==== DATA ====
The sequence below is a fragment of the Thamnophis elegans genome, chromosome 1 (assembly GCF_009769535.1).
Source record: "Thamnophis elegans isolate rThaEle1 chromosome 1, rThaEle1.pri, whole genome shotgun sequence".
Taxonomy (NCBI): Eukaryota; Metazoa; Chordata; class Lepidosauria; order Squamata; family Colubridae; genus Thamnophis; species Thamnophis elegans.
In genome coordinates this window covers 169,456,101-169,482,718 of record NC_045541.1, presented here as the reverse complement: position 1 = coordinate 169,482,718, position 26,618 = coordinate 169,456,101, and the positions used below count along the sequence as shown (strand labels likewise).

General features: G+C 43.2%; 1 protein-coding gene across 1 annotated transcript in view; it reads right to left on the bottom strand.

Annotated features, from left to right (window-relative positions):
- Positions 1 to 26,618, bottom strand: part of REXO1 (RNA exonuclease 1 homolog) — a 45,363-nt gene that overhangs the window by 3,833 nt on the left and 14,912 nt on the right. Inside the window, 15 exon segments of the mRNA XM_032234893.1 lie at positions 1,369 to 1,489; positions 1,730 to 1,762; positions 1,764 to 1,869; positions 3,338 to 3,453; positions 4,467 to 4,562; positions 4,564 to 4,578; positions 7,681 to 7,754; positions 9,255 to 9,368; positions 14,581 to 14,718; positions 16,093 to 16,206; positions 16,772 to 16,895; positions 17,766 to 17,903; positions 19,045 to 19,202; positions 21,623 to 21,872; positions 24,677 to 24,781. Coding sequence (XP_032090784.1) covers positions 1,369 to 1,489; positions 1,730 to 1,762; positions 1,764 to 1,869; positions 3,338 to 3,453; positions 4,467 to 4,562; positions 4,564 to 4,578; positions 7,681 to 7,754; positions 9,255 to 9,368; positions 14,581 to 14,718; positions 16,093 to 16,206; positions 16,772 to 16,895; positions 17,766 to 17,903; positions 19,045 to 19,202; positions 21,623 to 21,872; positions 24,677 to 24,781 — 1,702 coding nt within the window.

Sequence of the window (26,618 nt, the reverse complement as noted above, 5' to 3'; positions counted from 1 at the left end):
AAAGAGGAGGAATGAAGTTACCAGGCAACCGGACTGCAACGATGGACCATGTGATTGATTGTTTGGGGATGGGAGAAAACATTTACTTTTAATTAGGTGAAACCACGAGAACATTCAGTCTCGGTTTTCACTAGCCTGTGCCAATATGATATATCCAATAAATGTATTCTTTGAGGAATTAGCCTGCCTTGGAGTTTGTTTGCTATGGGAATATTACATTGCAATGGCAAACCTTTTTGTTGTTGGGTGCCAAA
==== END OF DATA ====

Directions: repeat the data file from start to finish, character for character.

The sequence below is a fragment of the Thamnophis elegans genome, chromosome 1 (assembly GCF_009769535.1).
Source record: "Thamnophis elegans isolate rThaEle1 chromosome 1, rThaEle1.pri, whole genome shotgun sequence".
Taxonomy (NCBI): Eukaryota; Metazoa; Chordata; class Lepidosauria; order Squamata; family Colubridae; genus Thamnophis; species Thamnophis elegans.
In genome coordinates this window covers 169,456,101-169,482,718 of record NC_045541.1, presented here as the reverse complement: position 1 = coordinate 169,482,718, position 26,618 = coordinate 169,456,101, and the positions used below count along the sequence as shown (strand labels likewise).

General features: G+C 43.2%; 1 protein-coding gene across 1 annotated transcript in view; it reads right to left on the bottom strand.

Annotated features, from left to right (window-relative positions):
- Positions 1 to 26,618, bottom strand: part of REXO1 (RNA exonuclease 1 homolog) — a 45,363-nt gene that overhangs the window by 3,833 nt on the left and 14,912 nt on the right. Inside the window, 15 exon segments of the mRNA XM_032234893.1 lie at positions 1,369 to 1,489; positions 1,730 to 1,762; positions 1,764 to 1,869; positions 3,338 to 3,453; positions 4,467 to 4,562; positions 4,564 to 4,578; positions 7,681 to 7,754; positions 9,255 to 9,368; positions 14,581 to 14,718; positions 16,093 to 16,206; positions 16,772 to 16,895; positions 17,766 to 17,903; positions 19,045 to 19,202; positions 21,623 to 21,872; positions 24,677 to 24,781. Coding sequence (XP_032090784.1) covers positions 1,369 to 1,489; positions 1,730 to 1,762; positions 1,764 to 1,869; positions 3,338 to 3,453; positions 4,467 to 4,562; positions 4,564 to 4,578; positions 7,681 to 7,754; positions 9,255 to 9,368; positions 14,581 to 14,718; positions 16,093 to 16,206; positions 16,772 to 16,895; positions 17,766 to 17,903; positions 19,045 to 19,202; positions 21,623 to 21,872; positions 24,677 to 24,781 — 1,702 coding nt within the window.

Sequence of the window (26,618 nt, the reverse complement as noted above, 5' to 3'; positions counted from 1 at the left end):
AAAGAGGAGGAATGAAGTTACCAGGCAACCGGACTGCAACGATGGACCATGTGATTGATTGTTTGGGGATGGGAGAAAACATTTACTTTTAATTAGGTGAAACCACGAGAACATTCAGTCTCGGTTTTCACTAGCCTGTGCCAATATGATATATCCAATAAATGTATTCTTTGAGGAATTAGCCTGCCTTGGAGTTTGTTTGCTATGGGAATATTACATTGCAATGGCAAACCTTTTTGTTGTTGGGTGCCAAA